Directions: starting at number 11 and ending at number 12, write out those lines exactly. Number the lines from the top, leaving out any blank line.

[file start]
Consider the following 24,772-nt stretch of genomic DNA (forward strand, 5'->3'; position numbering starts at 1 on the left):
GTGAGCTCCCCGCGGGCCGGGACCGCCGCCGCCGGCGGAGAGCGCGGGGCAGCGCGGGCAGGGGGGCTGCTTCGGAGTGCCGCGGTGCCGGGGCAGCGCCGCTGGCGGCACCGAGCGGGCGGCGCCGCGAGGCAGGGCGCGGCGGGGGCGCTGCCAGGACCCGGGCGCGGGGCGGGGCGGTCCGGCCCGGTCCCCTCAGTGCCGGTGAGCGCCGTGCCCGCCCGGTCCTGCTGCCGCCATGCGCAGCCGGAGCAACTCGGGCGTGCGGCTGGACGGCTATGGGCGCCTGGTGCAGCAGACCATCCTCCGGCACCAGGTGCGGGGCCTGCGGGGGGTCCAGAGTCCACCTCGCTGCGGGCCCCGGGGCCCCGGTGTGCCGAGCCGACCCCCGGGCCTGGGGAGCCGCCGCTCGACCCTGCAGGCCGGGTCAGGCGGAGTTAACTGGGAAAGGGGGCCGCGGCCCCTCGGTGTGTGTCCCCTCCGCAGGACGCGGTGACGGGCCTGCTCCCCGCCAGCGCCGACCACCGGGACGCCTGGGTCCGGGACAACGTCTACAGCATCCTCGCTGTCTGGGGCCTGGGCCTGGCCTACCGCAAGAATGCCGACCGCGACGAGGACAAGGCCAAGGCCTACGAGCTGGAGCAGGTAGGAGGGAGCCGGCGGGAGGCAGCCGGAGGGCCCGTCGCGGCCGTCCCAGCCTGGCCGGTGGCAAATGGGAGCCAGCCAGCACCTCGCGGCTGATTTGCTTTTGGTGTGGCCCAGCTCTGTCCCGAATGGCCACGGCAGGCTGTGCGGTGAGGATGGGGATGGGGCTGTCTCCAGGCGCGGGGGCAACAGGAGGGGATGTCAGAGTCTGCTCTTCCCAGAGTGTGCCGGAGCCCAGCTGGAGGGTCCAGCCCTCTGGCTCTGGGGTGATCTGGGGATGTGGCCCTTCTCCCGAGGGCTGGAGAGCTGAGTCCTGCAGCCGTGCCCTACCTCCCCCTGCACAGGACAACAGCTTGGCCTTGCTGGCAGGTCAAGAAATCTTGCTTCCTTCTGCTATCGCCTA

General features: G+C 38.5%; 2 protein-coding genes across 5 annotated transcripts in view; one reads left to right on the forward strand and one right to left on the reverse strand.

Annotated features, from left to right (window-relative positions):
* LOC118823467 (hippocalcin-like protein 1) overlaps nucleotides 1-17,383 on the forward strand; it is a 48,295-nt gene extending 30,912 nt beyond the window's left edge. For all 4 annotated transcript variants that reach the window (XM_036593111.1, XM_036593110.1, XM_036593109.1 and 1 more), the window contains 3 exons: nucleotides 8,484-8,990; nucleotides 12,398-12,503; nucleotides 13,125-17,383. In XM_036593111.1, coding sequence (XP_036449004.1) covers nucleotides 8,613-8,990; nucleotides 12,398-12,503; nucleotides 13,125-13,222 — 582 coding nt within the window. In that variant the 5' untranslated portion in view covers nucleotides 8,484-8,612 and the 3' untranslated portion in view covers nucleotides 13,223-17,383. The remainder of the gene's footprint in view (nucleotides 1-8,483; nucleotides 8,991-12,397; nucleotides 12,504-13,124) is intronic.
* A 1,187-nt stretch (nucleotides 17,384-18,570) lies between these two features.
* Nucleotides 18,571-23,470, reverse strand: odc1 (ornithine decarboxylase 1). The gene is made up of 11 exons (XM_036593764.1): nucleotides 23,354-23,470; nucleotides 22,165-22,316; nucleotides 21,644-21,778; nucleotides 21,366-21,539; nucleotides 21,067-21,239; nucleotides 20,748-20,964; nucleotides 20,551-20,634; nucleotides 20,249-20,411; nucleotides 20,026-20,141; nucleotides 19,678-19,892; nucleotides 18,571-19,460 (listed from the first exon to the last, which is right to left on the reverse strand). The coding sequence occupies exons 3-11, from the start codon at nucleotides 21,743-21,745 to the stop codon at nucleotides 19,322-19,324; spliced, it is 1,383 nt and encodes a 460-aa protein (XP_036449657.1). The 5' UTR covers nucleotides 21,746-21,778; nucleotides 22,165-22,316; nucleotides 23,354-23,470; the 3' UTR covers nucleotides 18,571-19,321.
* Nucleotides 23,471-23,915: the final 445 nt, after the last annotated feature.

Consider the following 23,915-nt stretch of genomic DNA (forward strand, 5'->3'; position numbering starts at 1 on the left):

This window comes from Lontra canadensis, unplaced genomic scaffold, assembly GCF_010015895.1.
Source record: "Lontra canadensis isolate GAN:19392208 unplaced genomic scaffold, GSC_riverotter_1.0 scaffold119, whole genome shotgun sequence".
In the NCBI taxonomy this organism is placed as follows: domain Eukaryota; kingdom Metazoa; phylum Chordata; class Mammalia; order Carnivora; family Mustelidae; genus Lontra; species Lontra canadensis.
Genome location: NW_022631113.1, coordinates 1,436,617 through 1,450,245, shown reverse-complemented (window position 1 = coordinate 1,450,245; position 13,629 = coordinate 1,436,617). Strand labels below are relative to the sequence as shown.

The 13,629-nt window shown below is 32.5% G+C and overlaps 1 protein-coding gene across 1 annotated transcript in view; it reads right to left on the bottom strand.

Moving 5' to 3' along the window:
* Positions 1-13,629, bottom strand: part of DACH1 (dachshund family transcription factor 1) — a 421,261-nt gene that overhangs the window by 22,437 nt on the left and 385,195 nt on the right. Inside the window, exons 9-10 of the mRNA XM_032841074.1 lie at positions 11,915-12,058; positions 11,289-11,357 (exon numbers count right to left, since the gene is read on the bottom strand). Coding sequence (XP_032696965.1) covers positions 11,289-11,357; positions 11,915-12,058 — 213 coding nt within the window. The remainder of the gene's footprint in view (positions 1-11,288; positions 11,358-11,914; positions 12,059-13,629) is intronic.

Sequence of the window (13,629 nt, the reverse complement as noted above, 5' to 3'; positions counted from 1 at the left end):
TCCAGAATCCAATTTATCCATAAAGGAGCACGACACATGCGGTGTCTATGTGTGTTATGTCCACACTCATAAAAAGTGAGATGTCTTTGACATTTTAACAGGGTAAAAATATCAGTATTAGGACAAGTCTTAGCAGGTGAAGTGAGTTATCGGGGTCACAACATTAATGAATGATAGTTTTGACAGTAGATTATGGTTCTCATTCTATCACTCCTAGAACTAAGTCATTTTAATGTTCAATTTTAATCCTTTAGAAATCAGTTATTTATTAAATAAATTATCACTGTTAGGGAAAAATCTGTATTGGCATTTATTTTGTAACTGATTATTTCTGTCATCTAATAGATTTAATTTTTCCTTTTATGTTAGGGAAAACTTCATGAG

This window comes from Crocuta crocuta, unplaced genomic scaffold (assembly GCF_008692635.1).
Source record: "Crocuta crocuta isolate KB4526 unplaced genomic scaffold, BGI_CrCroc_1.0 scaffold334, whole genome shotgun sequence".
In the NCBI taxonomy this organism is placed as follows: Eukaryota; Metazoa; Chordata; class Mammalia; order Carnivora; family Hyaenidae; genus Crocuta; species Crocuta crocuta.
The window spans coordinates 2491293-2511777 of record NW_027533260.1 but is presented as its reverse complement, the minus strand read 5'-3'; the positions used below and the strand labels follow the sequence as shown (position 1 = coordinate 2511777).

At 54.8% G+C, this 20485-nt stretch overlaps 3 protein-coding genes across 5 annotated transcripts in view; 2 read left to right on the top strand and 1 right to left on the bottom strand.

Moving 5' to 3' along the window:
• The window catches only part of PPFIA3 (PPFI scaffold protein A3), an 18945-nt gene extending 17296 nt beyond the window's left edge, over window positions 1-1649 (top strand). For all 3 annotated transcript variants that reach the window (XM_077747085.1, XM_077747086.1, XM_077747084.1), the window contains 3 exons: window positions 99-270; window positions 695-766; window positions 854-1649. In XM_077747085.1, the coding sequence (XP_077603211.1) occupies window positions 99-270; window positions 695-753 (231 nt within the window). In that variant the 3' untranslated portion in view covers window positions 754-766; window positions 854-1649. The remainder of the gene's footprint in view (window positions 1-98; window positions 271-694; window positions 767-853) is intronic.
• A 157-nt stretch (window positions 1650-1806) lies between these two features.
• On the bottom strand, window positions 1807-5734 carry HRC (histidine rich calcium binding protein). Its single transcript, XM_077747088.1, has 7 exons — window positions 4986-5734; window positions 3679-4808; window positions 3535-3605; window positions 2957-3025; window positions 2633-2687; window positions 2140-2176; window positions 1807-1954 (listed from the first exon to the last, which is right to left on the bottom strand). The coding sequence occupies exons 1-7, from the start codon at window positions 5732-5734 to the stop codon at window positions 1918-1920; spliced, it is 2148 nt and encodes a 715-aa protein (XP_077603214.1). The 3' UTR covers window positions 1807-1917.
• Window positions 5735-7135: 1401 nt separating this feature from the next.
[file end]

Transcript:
Source record: "Lontra canadensis isolate GAN:19392208 unplaced genomic scaffold, GSC_riverotter_1.0 scaffold119, whole genome shotgun sequence".
In the NCBI taxonomy this organism is placed as follows: domain Eukaryota; kingdom Metazoa; phylum Chordata; class Mammalia; order Carnivora; family Mustelidae; genus Lontra; species Lontra canadensis.